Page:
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Neurochemical characterization of insulin receptor-expressing primary sensory neurons in wild-type and vanilloid type 1 transient receptor potential receptor knockout mice

Djalil Baiou, Peter Santha, Antonio Avelino, Ana Charrua, Timea Bacskai, Klara Matesz, Francisco Cruz, Istvan Nagy
Journal of Comparative Neurology 2007 July 10, 503 (2): 334-47
17492627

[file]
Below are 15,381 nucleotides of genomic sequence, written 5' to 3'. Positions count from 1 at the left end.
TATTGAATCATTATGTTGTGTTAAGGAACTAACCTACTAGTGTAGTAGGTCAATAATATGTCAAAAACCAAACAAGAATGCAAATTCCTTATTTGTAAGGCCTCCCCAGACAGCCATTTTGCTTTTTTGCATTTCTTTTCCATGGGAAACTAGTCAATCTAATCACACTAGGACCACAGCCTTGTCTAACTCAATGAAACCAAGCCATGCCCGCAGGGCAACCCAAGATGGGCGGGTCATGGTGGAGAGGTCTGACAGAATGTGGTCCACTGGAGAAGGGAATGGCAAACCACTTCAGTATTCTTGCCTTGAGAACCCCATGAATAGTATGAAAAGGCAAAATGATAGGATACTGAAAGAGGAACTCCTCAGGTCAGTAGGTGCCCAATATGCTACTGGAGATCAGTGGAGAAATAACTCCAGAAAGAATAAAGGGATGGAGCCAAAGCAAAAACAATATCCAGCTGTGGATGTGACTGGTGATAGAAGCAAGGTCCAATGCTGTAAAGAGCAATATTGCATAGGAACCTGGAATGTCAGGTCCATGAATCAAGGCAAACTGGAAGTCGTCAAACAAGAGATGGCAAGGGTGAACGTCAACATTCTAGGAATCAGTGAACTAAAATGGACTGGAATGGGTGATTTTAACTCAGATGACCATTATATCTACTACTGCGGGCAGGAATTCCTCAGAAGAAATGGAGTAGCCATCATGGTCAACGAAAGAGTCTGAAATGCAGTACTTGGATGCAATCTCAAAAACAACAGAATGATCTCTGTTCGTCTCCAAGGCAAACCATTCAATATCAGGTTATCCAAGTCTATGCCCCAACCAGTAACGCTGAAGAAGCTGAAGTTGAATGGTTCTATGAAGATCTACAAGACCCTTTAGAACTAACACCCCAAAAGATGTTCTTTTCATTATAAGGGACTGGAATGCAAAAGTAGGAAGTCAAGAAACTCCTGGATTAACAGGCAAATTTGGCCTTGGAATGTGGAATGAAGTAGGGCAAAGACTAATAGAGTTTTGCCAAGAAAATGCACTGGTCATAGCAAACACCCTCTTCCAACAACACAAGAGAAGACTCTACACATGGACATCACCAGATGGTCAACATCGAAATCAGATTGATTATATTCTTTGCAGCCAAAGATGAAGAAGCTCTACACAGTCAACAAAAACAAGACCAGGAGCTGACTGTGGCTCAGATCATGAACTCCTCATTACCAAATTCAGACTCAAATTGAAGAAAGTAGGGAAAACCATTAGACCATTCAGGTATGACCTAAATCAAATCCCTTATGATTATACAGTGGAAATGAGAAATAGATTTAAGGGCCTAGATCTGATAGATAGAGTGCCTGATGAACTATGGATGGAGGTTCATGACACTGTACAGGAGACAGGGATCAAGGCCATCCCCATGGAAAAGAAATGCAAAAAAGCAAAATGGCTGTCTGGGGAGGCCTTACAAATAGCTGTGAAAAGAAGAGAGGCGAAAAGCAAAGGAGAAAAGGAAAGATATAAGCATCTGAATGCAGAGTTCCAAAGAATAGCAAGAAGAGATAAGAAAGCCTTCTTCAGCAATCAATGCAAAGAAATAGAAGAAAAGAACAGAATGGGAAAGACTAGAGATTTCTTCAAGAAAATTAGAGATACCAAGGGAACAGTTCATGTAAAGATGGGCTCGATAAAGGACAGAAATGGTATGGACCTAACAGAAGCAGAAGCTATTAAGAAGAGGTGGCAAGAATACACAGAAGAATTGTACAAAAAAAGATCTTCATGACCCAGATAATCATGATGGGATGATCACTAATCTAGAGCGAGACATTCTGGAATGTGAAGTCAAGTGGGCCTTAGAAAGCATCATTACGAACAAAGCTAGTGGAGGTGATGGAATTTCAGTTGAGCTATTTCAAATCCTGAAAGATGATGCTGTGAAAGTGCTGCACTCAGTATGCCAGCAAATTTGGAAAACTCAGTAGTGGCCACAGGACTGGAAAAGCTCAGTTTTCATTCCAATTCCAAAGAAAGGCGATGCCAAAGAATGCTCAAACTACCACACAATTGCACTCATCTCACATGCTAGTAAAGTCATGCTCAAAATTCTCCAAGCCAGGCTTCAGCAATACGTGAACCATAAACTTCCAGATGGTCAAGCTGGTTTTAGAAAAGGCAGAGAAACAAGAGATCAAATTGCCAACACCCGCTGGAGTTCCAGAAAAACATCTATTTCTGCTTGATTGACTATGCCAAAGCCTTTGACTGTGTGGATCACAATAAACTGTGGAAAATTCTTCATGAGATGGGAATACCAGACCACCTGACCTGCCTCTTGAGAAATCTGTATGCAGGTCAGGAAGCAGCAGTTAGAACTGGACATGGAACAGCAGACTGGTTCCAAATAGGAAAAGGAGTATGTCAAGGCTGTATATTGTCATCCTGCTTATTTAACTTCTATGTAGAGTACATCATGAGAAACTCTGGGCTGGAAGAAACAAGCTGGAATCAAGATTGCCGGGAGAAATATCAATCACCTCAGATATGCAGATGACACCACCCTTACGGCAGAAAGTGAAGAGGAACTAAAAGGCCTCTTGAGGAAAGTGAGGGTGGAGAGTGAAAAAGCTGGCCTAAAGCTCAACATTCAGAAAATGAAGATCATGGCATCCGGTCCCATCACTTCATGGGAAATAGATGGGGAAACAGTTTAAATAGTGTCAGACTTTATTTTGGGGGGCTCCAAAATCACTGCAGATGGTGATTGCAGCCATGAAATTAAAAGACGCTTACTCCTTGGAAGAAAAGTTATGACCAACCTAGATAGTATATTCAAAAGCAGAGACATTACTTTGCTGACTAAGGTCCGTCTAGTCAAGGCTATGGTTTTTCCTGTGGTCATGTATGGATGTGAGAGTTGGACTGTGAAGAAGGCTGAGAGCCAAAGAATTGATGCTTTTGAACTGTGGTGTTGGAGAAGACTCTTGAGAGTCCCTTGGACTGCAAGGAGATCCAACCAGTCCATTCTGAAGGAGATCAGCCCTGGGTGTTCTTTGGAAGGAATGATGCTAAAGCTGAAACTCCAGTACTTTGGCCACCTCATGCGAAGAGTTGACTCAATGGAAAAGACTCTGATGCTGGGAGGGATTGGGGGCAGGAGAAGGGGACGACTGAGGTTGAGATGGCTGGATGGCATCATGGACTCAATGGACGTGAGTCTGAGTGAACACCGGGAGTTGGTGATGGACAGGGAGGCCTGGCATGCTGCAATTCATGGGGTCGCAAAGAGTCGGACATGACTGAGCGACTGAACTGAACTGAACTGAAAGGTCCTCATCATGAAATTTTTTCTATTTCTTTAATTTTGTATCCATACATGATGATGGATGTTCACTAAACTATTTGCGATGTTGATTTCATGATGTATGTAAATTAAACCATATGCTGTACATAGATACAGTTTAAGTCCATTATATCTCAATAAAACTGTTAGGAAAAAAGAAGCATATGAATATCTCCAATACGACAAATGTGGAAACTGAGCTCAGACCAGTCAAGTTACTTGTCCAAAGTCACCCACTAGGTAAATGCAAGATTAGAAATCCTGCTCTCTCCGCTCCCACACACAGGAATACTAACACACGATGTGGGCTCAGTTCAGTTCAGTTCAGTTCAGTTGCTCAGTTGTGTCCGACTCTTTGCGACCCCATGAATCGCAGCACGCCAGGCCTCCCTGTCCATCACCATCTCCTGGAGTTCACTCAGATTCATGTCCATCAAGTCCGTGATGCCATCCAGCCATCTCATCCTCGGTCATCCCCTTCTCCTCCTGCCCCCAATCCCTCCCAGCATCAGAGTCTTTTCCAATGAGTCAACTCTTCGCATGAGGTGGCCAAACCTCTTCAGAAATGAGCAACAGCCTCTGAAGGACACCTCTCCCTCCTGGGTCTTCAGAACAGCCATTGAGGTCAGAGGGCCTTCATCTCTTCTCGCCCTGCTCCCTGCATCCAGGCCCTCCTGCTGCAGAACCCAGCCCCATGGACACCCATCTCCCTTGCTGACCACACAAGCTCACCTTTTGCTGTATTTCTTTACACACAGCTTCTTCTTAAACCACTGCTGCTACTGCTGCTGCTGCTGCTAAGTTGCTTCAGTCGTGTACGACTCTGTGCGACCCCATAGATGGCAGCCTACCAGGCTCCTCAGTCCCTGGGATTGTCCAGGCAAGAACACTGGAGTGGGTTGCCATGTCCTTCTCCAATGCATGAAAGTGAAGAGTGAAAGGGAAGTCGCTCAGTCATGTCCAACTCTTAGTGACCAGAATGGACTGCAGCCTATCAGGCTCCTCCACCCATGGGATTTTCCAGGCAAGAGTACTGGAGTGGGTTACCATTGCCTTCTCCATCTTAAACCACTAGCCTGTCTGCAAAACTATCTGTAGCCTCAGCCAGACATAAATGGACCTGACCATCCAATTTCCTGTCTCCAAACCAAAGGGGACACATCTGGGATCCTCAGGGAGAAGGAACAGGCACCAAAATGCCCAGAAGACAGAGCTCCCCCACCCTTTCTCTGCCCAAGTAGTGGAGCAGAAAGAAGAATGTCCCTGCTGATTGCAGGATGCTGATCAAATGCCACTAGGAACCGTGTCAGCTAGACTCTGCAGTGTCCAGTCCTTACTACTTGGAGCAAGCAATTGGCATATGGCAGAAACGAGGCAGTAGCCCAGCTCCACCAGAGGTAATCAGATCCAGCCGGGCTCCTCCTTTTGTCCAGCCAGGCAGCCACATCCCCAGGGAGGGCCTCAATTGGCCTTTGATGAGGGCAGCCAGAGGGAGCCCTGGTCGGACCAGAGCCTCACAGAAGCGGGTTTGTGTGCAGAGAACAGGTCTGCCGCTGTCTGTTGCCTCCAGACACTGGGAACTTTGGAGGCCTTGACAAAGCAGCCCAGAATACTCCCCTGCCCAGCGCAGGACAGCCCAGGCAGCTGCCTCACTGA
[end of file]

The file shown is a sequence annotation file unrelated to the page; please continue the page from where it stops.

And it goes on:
The insulin receptor (IR) is expressed by a subpopulation of primary sensory neurons (PSN), including a proportion of cells expressing the nociceptive transducer vanilloid type 1 transient receptor potential receptor (TRPV1). Recent data suggest functional links between the IR and other receptors, including TRPV1, which could be involved in the development of PSN malfunctions in pathological insulin secretion. Here we used combined immunohistochemical labelling on sections from L4-5 dorsal root ganglia of wild-type (WT) and TRPV1 knockout (KO) mice to examine the neurochemical properties of IR-expressing PSN and the possible effect of deletion of TRPV1 on those characteristics. We found that antibodies raised against the high-molecular-weight neurofilament (NF-200) and the neurofilament protein peripherin distinguished between small and large neurons. We also found that the IR was expressed predominantly by the small peripherin-immunopositive cells both in the WT and in the KO animals. IR expression, however, did not show any preference between the major subpopulations of the small cells, the calcitonin gene-related peptide (CGRP)-expressing and Bandeiraea simplicifolia isolectin B4 (IB4)-binding neurons, either in the WT or in the KO mice. Nevertheless, a significant proportion of the IR-expressing cells also expressed TRPV1. Comparison of the staining pattern of these markers showed no difference between WT and KO animals. These findings indicate that the majority of the IR-expressing PSN are small neurons, which are considered as nociceptive cells. Furthermore, these data show that deletion of the TRPV1 gene does not induce any additional changes in neurochemical phenotype of nociceptive PSN.

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